Legislative Assembly for the ACT: 2005 Week 08 Hansard (Wednesday, 29 June 2005) . . Page.. 2446 ..
outlined in the tender documentation and, more importantly, in the territory plan variation, which was recently approved by this place for the Stromlo Village.
The specifics of the tender process are confidential to ensure that appropriate probity is maintained throughout the tender process. If Dr Foskey has particular issues of interest, I would be happy, wherever possible, to provide her with a briefing on those issues from officers of the Land Development Agency. But, as I am sure Dr Foskey would appreciate, a range of these issues are currently being addressed through the tender process. That is a confidential process to maintain probity and due process, and I am sure Dr Foskey would appreciate the importance of that whilst the tender process is under way.
DR FOSKEY: I have a supplementary question. Since misconceptions in the sustainability study do not appear to have been corrected in the final variation, could the minister please tell me who advises the government on the technical applications for sustainability design for Stromlo? Have any attempts been made to correct these misguiding misconceptions?
MR CORBELL: I am not aware of what misguiding misconceptions Dr Foskey is referring to.
MR GENTLEMAN: My question is to the Chief Minister. Chief Minister, can you outline for the Assembly how the ACT government will be welcoming the Rahmati family to the ACT? What is the basis on which the government generally supports refugees?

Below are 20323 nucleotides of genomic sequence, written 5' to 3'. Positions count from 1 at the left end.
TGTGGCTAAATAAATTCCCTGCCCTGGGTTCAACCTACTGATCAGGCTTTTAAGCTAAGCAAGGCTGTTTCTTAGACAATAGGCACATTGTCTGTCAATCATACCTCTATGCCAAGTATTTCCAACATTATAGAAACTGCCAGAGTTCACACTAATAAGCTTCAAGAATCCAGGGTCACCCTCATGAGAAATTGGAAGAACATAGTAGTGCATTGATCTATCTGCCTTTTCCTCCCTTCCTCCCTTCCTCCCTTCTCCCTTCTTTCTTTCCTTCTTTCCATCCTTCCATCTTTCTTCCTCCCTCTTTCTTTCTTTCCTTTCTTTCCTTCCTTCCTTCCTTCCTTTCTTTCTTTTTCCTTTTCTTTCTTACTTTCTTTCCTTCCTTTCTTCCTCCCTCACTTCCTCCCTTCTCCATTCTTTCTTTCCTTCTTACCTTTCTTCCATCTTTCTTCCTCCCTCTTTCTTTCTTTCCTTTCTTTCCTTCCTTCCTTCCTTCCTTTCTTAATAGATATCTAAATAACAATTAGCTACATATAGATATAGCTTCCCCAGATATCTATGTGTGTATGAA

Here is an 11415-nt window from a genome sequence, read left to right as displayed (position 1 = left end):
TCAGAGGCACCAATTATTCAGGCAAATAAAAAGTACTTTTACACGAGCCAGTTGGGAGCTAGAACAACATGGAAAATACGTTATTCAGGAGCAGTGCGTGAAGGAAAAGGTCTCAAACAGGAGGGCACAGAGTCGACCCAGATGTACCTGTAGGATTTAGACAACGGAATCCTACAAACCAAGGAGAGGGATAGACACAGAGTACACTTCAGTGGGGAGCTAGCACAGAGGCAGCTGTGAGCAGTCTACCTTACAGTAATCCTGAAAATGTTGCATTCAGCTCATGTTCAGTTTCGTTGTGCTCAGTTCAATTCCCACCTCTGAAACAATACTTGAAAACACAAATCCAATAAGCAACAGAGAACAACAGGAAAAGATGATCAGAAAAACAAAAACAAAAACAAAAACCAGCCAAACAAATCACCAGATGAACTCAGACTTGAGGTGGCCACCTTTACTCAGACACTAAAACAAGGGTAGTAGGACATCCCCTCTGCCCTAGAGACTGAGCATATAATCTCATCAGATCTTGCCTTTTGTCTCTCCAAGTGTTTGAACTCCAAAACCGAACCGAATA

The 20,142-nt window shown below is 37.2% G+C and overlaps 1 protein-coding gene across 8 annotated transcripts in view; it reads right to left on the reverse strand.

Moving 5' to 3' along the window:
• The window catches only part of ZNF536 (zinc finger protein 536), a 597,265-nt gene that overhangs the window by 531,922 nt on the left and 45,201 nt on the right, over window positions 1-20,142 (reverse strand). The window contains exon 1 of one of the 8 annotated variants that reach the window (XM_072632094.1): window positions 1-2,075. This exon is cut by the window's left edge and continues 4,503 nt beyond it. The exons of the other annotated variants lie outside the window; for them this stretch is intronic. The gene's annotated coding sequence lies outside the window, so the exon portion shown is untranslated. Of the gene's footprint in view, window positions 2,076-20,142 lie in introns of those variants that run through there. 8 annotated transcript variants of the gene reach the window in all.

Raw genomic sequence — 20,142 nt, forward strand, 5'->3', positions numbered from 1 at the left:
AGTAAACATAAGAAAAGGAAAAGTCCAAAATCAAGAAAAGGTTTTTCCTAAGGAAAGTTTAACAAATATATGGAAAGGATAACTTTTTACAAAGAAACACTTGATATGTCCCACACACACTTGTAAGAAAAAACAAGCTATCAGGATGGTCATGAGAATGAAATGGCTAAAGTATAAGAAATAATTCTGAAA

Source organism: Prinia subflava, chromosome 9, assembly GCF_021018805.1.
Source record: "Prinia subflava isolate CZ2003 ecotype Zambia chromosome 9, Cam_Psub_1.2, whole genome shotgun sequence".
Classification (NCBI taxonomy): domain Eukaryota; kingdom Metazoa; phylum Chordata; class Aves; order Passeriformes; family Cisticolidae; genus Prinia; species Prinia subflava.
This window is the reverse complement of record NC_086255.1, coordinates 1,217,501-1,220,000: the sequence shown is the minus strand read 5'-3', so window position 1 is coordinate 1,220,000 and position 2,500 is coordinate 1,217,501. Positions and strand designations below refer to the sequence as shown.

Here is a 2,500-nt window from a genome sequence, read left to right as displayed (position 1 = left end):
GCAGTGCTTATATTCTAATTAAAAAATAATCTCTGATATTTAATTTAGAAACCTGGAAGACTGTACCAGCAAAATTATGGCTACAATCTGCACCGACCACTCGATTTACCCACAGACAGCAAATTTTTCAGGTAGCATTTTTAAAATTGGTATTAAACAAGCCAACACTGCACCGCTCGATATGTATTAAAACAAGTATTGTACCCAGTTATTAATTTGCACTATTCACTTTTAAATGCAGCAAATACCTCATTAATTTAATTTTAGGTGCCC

MR STANHOPE: Thank you Mr Gentleman for the question. This is a very pertinent question to be asking today, the day on which a further family of refugees from Nauru arrived in Australia and, indeed, in Canberra to make Canberra their home, at least during the period of their temporary protection visas, which I understand are for three years. So at least they have that degree of certainty—the security of knowing that for the next three years they can live in a civilised way amongst people, amongst friends, and that they will not be required to endure any longer the purgatory that has been imposed on them by the federal government.
This family of five, including three children under the age of 15, have for 3½ years been required to live on a very isolated, quite desolate island in the Pacific as a result of the asylum seeker or refugee policies of the federal government. So it was with great pleasure that I was able to at least acknowledge that this particular family have chosen Canberra as the place to spend the period in which they are allowed to remain in Australia under the insecurity and uncertainty of the visas; certainly for at least the next three years here in Canberra. I think it a great credit to us—something that we should be proud of as a community—that this particular family have chosen us as the people amongst whom to live.
I had looked forward very much to personally welcoming the Rahmati family to Canberra. I had been invited to do so by Marion Le. I had accepted that invitation and I was looking forward with some genuine excitement to the prospect of welcoming to